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MarginaliaThe talke betwene Cardinall Wolsey and Doct. Barnes.What M. Doctor (said þe Card.) had you not a sufficiēt scope in þe scriptures to teach þe people, MarginaliaD. Barnes preached agaynst the pride of the Cardinall.but that my golden shewes, my pollaxes, my pillers, my golden cusshens, my crosses did so sore offend you, that you must make vs Ridiculū caput amōgest þe people? We were iolily that day laughed to scorne. Verely it was a sermō more fitter to bee preached on a stage then in a pulpit: for at the last you said, I weare a paire of red gloues, I should say bloudy gloues (quoth you) that I should not be colde in þe middest of my ceremonies. And he aūswered: I spake nothyng but þe truth out of þe Scriptures, according to my conscience, & according to the old Doctours: and then did he deliuer him vj. sheetes of paper written to confirme and corroborate his sayinges.

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He receiued thē smilyng on him and saying, we perceiue then that you intēde to stand to your Articles and to shewe your learnyng.

Yea sayd Barnes I do intende by Gods grace, with your Lordshyps fauour.

He aūswered, such as you are beare vs litle fauour & the Catholicke church. I wil aske you a questiō: MarginaliaThe pretensed reasons of the Cardinall wherby he maintayned hys pompe.Whether doe you thinke it more necessarie that I shoulde haue all this royaltie, because I represent the kynges Maiesties persō in all the hye Courtes of this Realme, to the terror and kepyng downe of all rebellions, treasons, traitors, and all the wicked and corrupte mēbers of thys common wealth, or to bee as simple as you would haue vs, to sell all these aforesayd thinges, & to geue it to the poore, which shortlye will pisse it agaynst the walles, and to pull away this Maiestie of a princely dignitie, whiche is a terrour to all the wicked, and to folowe your counsell in this behalfe.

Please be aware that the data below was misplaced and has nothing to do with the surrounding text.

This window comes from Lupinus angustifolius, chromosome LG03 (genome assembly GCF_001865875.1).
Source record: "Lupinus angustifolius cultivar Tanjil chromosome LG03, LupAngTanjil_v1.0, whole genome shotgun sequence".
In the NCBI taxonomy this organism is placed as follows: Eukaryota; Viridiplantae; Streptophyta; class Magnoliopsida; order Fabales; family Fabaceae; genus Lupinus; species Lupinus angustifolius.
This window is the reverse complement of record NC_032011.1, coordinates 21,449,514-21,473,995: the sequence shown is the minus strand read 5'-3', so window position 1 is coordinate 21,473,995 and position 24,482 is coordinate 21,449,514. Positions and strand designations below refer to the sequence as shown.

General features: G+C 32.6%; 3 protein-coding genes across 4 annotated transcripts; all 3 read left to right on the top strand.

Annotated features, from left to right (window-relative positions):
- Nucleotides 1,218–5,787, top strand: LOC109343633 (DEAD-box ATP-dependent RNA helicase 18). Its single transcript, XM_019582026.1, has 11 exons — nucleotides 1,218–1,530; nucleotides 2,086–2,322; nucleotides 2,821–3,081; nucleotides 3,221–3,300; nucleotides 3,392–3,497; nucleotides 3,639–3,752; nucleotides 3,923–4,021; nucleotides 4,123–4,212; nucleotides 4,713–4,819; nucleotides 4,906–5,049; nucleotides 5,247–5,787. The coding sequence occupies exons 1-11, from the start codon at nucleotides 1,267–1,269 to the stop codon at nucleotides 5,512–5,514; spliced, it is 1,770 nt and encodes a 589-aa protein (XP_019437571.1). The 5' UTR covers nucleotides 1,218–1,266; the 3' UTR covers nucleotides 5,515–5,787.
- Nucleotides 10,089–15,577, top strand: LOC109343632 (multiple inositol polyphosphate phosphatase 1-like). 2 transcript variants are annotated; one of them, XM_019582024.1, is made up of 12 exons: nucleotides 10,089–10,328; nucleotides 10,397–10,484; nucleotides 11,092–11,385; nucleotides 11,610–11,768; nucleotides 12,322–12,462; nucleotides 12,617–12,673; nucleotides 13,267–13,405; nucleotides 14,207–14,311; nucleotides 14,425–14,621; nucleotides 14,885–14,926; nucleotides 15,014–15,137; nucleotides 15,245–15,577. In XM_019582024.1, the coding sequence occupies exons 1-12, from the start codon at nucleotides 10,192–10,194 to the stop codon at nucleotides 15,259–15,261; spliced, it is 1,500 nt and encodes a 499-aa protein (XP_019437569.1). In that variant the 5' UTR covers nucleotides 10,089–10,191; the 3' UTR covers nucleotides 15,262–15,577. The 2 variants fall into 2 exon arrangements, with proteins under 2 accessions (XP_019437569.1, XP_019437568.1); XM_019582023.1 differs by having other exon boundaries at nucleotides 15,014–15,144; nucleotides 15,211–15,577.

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He aunswered, I thinke it necessary to bee sold and geuen to the poore. For this is not comely for your callyng, nor the kynges Maiestie is not maintained by your pompe and pollaxes, but by God, who sayth: Per me reges regnāt. Kynges and their Maiesties raigne and stand by me.

Then aunswered he: Loe Maister Doctours, here is the learned and the wise man that you told me of. MarginaliaDoctour Gardiner a suter for Barnes.Then they kneeled downe & sayd: we desire your grace to be good vnto him, for he will be reformable.

Then sayd hee, stand you vp: for your sakes and the Vniuersitie, we will be good vnto hym. How saye you M. Doctor, do you not know þt I am Legatus de latere, and that I am able to dispense in all matters cōcernyng Religion within this Realme, as much as the Pope may: He sayd, I know it to be so.

Will you then bee ruled by vs, and we will do all thinges for your honestie, & for the honesty of the Vniuersitie?

He aunswered, I thanke your grace for your good will: I wil sticke to þe holy Scripture & to Gods booke, according to the simple talent that God hath lent me.

Aunswere well said he, thou shalt haue thy learning